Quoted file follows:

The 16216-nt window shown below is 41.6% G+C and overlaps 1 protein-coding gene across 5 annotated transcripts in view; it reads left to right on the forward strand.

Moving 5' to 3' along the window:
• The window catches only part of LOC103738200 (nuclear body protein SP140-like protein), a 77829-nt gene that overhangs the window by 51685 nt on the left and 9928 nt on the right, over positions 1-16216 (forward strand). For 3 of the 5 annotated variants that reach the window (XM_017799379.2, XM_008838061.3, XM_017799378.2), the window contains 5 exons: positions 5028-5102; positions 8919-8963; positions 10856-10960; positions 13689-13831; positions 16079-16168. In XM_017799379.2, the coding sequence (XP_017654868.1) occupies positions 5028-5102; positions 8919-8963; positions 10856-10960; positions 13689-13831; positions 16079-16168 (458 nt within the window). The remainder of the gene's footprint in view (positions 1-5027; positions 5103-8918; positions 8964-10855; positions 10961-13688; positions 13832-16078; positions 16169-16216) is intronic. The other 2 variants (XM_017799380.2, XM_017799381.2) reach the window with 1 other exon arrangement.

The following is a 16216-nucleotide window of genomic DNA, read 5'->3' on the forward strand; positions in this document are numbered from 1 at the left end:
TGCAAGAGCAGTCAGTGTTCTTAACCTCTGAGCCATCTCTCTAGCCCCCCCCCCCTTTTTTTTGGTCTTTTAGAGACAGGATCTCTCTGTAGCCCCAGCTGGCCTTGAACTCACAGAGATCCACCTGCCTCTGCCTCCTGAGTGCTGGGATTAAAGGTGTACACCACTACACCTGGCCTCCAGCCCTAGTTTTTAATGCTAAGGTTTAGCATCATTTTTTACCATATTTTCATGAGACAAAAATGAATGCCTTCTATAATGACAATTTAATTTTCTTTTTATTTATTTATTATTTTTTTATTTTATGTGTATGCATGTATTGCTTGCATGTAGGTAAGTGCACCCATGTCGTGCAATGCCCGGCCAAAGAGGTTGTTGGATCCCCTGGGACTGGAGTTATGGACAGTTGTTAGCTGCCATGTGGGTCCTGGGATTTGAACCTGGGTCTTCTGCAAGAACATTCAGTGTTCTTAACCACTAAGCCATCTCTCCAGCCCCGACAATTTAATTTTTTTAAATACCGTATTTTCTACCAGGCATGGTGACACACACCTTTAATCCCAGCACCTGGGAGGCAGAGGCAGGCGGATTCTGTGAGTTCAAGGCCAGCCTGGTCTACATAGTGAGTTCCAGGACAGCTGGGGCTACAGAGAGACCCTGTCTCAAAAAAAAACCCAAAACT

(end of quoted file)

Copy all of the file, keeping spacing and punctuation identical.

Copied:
The 16216-nt window shown below is 41.6% G+C and overlaps 1 protein-coding gene across 5 annotated transcripts in view; it reads left to right on the forward strand.

Moving 5' to 3' along the window:
• The window catches only part of LOC103738200 (nuclear body protein SP140-like protein), a 77829-nt gene that overhangs the window by 51685 nt on the left and 9928 nt on the right, over positions 1-16216 (forward strand). For 3 of the 5 annotated variants that reach the window (XM_017799379.2, XM_008838061.3, XM_017799378.2), the window contains 5 exons: positions 5028-5102; positions 8919-8963; positions 10856-10960; positions 13689-13831; positions 16079-16168. In XM_017799379.2, the coding sequence (XP_017654868.1) occupies positions 5028-5102; positions 8919-8963; positions 10856-10960; positions 13689-13831; positions 16079-16168 (458 nt within the window). The remainder of the gene's footprint in view (positions 1-5027; positions 5103-8918; positions 8964-10855; positions 10961-13688; positions 13832-16078; positions 16169-16216) is intronic. The other 2 variants (XM_017799380.2, XM_017799381.2) reach the window with 1 other exon arrangement.

The following is a 16216-nucleotide window of genomic DNA, read 5'->3' on the forward strand; positions in this document are numbered from 1 at the left end:
TGCAAGAGCAGTCAGTGTTCTTAACCTCTGAGCCATCTCTCTAGCCCCCCCCCCCTTTTTTTTGGTCTTTTAGAGACAGGATCTCTCTGTAGCCCCAGCTGGCCTTGAACTCACAGAGATCCACCTGCCTCTGCCTCCTGAGTGCTGGGATTAAAGGTGTACACCACTACACCTGGCCTCCAGCCCTAGTTTTTAATGCTAAGGTTTAGCATCATTTTTTACCATATTTTCATGAGACAAAAATGAATGCCTTCTATAATGACAATTTAATTTTCTTTTTATTTATTTATTATTTTTTTATTTTATGTGTATGCATGTATTGCTTGCATGTAGGTAAGTGCACCCATGTCGTGCAATGCCCGGCCAAAGAGGTTGTTGGATCCCCTGGGACTGGAGTTATGGACAGTTGTTAGCTGCCATGTGGGTCCTGGGATTTGAACCTGGGTCTTCTGCAAGAACATTCAGTGTTCTTAACCACTAAGCCATCTCTCCAGCCCCGACAATTTAATTTTTTTAAATACCGTATTTTCTACCAGGCATGGTGACACACACCTTTAATCCCAGCACCTGGGAGGCAGAGGCAGGCGGATTCTGTGAGTTCAAGGCCAGCCTGGTCTACATAGTGAGTTCCAGGACAGCTGGGGCTACAGAGAGACCCTGTCTCAAAAAAAAACCCAAAACT